Having homeschooled all five of our kids, I think I speak for the whole family when I say that reading was our favorite part of ‘school’. And no, I don’t mean silent, independent reading. I mean that I read to them – even in high school, long after they had acquired the ability to read for themselves.
At any given time, they’d be sprawled across beanbags and couches listening to the adventures of the latest hero or heroine. Little did I know in those early years just how crucial something as seemingly innocuous as reading aloud to my children would turn out to be. I just enjoyed doing it – maybe even more than they did!
Stories captivate me – being transported to another time, another place, meeting interesting, and sometimes ordinary, characters who face the same struggles you and I do, endure the same crises in their walk with God, and eventually, through much trial and error, press through and obtain victory. Fiction? Maybe. But real life is often stranger than fiction. Just pick up a biography of someone like Rees Howells!
All those years ago as I was reading to my own children, I was unaware of research, if it even existed, pointing out that, “there’s a clear correlation between confidence and ability as an adult, how much the person was read to (out loud) as a child. . .Writing ability in later life is almost always directly connected with how much language has entered the brain through the ear in early life.” (Andrew Pudewa of IEW fame).
“One of the biggest mistakes we make as parents and teachers is to stop reading out loud to our children when they reach the age of reading faster independently. In doing so, not only do we deprive them of the opportunity to hear these all-important reliably correct and sophisticated language patterns, we lose the chance to read to them above their level, stretching and expanding their vocabulary, interests and understanding.” ~ One Myth, Two Truths by Andrew Pudewa
What to read?
Maybe you agree that reading aloud is enjoyable and has long term benefits. However, I can almost hear your plaintive cries, “But what to read??” Aha! I’m SO glad you asked! The choices are nearly limitless, but let me narrow it down to a few favorites for different age groups. Many can be found at the library, on Amazon or your favorite bookseller. Little ones love books like:
- The Very Hungry Caterpillar by Eric Carle
- Brown Bear, Brown Bear, What Do You See? (Brown Bear and Friends) by Eric Carle
- Make Way for Ducklings and other books by Robert McCloskey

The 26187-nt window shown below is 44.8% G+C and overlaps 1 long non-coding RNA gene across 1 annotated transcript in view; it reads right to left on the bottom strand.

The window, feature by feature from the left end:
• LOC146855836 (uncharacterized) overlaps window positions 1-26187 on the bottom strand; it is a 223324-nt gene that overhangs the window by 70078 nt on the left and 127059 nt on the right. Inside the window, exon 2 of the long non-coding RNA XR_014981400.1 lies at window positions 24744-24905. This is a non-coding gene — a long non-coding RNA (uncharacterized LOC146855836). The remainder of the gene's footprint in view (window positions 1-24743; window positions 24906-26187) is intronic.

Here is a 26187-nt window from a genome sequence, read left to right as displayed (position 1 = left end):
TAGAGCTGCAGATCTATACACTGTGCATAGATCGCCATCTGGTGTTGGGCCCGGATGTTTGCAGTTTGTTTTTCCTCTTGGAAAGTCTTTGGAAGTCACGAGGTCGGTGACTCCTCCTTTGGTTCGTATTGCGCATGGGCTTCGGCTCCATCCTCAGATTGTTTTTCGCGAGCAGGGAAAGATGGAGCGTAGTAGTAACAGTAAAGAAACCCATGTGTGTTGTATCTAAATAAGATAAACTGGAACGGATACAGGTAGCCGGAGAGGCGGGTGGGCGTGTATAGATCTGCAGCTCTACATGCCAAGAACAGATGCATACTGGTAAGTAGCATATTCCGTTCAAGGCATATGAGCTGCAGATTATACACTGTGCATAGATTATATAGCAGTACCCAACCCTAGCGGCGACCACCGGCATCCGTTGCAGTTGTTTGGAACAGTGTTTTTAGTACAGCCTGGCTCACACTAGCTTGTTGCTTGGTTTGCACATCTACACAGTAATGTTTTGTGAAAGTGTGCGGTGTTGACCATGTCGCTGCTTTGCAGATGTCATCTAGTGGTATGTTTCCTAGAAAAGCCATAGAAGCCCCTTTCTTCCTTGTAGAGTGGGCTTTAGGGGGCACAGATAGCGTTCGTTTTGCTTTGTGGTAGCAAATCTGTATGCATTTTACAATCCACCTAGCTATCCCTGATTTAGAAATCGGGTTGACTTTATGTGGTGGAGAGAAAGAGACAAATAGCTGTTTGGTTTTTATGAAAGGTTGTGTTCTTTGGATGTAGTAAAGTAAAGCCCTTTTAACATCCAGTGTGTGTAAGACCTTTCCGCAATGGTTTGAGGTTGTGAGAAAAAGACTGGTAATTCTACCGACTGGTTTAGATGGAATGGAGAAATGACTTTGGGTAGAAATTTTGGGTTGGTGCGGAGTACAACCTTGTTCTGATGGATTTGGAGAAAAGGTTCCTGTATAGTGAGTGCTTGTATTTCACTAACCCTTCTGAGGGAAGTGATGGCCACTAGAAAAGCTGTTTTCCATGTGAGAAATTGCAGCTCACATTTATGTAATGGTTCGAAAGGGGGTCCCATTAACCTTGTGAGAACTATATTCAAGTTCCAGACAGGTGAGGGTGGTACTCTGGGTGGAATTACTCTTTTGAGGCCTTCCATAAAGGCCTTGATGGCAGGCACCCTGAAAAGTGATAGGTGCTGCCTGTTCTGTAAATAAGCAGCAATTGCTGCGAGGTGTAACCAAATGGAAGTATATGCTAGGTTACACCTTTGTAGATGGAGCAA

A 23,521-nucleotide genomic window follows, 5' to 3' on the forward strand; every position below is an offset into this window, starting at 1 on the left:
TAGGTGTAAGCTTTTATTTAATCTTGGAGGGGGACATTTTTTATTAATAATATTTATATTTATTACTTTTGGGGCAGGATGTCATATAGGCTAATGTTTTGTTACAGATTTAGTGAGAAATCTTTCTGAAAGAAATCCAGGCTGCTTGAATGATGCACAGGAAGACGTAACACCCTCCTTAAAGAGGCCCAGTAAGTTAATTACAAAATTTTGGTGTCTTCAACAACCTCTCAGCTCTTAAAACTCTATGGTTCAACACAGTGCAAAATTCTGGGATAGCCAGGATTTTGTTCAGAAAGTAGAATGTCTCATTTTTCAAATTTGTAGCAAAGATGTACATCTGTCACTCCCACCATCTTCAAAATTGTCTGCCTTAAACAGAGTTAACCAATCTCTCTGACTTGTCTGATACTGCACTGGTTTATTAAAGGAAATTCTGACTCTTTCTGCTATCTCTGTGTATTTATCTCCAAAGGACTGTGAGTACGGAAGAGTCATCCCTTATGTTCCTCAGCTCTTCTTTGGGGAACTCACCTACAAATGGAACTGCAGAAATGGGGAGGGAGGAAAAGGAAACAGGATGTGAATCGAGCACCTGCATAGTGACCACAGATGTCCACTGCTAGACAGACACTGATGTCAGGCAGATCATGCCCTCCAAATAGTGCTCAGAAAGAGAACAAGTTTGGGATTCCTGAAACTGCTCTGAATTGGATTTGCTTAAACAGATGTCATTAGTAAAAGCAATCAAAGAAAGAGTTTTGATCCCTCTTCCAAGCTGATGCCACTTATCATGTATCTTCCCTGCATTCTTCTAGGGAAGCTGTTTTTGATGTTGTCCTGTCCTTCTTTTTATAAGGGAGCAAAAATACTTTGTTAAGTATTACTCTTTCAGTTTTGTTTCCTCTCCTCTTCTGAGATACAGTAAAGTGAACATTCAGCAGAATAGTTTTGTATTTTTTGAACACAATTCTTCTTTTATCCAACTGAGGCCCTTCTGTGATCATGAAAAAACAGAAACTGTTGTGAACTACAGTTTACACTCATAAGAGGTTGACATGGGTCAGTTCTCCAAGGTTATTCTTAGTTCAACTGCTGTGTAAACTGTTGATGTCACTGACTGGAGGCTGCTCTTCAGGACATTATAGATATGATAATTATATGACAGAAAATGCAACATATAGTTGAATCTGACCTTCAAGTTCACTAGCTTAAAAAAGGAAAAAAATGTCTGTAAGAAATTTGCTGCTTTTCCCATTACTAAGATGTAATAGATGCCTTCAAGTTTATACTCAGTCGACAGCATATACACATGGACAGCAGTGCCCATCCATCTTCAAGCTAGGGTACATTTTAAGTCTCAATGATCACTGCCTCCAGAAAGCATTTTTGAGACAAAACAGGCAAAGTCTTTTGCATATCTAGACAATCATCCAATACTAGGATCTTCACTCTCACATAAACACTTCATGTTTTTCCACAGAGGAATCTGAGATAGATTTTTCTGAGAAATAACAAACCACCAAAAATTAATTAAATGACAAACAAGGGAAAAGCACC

- Mike Mulligan and His Steam Shovel by Virginia Lee Burton
- Goodnight Moon by Margaret Wise Brown
- Frances books by Russell Hoban Bedtime for Frances (Trophy Picture Books) (special favorites of our youngest daughter)
Trust me, you will have these books memorized in short order, and your little ones WILL know if you skip pages or words, so don’t even try it! We absolutely adored the ‘Grandma’s Attic’ series by Arleta Richardson. I giggled more over the antics of Arleta as a child at her grandma’s house than my children did. The “Little House on the Prairie” series is wonderful, as is the Chronicles of Narnia. Don’t shy away from more challenging books for the middle school ages, either.
Our favorite book of all time
However, our all-time favorite read-aloud book, one that I later read to my homeschooled English high school classes, is one that although out of print, can still be obtained online, called “Trapped in the Old Cabin” (later changed to “Terror for Three”) by Patricia Kershaw.
Every time I’ve read the book to others, the reaction is always the same, “No, don’t stop now!! Just one more chapter, PLEASE!!!” This in spite of the fact that I’ve often had to explain some things to the younger generations (remember 3” leather watch bands? You don’t? Then obviously you’re part of that younger generation!).
In all the years I’ve been reading, (and we won’t discuss how many that is) I’ve never read a fictional book that is more ‘believable’ or realistic than this one. It’s the story of a young man’s journey of faith, which may sound a bit ho-hum, but the book is anything but ho-hum. When reading aloud, I still have to prepare myself for the last few pages so that I can get through it without my voice breaking or tears starting – in a good way. Pretty sure I’ve never fooled anyone, though. It’s just that good.
Though geared toward the adolescents, I read it the first time as an adult, and read it to my own kids for the first time when 3 of them were in high school. All the classes I’ve read it to were also high school age and it never mattered. They were all riveted. A truly exceptional book will captivate the reader (and listener) and make a lasting impact. Maybe that’s why the Bible has remained one of the most-read books in history!
So, the next time you’re tempted to just hand your child (or pre-teen, or even teen) a book so you can go ‘get something done’, resist the urge, curl up on the nearest couch with the kids sprawled around and dig in to a story worth reading out loud! You won’t regret it, nor will they (okay, it may take them a few years to thank you so just keep Monk’s advice in mind, “You’ll thank me later”).